December 18, 2001
The labor force participation rate for women rose about 9 percentage points between 1980 and 2000 and is projected to rise further between 2000 and 2010. In contrast, the rate for men fell between 1980 and 2000 and is projected to fall again in the 2000-2010 period.
The labor force participation rate for women grew from 51.5 percent in 1980 to 60.2 percent in 2000 and is projected to reach 62.2 percent in 2010. By age, women 45 to 54 had the largest percentage-point increase in labor force participation between 1980 and 2000—from 59.9 percent to 76.8 percent; in 2010, this rate is projected to rise to 80.0 percent.
The rate for men has been declining, from 77.4 percent in 1980 to 74.7 percent in 2000, and is projected to reach 73.2 percent in 2010. By age, men 16 to 19 had the biggest percentage-point decline in participation between 1980 and 2000—from 60.5 percent to 53.0 percent; in 2010, this rate is projected to be 52.3 percent.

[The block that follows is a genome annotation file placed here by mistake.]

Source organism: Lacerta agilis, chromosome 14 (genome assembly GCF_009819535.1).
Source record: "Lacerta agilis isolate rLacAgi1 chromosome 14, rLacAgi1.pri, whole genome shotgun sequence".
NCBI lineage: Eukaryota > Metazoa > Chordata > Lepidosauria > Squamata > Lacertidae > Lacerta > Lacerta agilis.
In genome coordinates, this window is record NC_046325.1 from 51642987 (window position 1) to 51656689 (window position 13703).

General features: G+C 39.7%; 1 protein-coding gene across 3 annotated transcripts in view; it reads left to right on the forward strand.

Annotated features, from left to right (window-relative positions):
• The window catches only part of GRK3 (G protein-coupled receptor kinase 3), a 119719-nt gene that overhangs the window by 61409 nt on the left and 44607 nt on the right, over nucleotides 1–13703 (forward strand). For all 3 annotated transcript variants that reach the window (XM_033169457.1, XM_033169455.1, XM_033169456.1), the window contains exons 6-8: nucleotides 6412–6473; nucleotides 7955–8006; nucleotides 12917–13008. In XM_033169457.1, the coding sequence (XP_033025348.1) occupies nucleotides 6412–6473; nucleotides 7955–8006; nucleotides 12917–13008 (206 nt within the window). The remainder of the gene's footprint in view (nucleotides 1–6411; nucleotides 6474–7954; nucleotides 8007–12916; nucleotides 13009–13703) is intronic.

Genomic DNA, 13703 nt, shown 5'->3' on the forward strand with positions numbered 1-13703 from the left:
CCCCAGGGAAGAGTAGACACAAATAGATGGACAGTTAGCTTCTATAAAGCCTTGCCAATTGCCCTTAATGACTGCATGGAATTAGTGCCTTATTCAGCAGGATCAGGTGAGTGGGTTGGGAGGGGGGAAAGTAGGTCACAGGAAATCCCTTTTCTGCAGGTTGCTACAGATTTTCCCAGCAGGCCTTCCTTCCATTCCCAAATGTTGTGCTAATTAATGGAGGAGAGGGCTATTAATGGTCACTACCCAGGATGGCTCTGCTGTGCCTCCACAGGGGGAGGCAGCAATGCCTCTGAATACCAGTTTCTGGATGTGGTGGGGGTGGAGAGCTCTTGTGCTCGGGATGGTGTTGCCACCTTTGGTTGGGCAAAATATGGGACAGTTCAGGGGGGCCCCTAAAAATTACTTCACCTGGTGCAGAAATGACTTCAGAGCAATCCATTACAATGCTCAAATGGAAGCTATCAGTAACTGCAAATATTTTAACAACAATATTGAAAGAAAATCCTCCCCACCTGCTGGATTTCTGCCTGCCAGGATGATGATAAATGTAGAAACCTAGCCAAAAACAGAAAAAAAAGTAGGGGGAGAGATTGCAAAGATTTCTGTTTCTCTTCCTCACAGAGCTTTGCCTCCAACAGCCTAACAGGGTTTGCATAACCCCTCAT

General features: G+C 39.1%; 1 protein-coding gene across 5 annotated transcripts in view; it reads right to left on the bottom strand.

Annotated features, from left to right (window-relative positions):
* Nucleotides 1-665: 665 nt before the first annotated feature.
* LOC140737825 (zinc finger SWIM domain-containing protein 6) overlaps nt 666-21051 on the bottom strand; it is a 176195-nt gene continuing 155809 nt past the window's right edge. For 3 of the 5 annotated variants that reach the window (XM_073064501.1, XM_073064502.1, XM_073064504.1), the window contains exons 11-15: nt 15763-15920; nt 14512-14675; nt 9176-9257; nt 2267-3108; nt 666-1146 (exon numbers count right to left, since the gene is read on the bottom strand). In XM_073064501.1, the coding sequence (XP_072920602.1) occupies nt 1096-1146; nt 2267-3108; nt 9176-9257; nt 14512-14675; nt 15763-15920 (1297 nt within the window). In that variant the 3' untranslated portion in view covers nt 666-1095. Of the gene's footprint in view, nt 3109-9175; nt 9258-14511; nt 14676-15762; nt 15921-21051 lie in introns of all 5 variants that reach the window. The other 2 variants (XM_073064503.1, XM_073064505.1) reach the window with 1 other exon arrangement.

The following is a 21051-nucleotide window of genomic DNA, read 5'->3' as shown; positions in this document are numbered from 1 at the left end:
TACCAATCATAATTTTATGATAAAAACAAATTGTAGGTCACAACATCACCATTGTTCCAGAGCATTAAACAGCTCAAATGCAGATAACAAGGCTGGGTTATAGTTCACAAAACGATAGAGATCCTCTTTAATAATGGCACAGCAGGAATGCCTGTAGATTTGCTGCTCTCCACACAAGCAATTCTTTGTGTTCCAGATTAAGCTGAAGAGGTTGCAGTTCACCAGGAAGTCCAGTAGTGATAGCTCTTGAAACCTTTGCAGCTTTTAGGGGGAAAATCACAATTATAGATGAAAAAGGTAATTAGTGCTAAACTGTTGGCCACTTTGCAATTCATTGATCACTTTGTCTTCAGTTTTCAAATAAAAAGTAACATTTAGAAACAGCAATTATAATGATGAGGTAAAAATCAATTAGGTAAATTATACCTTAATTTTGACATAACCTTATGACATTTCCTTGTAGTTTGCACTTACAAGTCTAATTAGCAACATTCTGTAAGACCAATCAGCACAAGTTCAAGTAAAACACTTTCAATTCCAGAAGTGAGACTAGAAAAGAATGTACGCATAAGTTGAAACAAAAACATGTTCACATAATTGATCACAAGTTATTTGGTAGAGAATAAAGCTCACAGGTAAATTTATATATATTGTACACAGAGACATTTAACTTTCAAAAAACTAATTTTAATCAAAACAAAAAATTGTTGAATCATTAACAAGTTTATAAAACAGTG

These data are from the BLS Employment Projections program. For more information, see "Labor force projections to 2010: steady growth and changing composition," by Howard N Fullerton, Jr. and Mitra Toossi, Monthly Labor Review, November 2001. (The BLS employment projections for the period 2000-2010 were completed prior to the tragic events of September 11, 2001. BLS will continue to review its projections and, as the long-term consequences of September 11 become clearer, will incorporate these effects in subsequent analyses of industrial and occupational outlook.)
Bureau of Labor Statistics, U.S. Department of Labor, The Economics Daily, Labor force participation trends for women and men on the Internet at http://www.bls.gov/opub/ted/2001/dec/wk3/art02.htm (visited November 27, 2015).
Fifty years of looking at changes in peoples lives
Longitudinal surveys help us understand long-term changes, such as how events that happened when a person was in high school affect labor market success as an adult.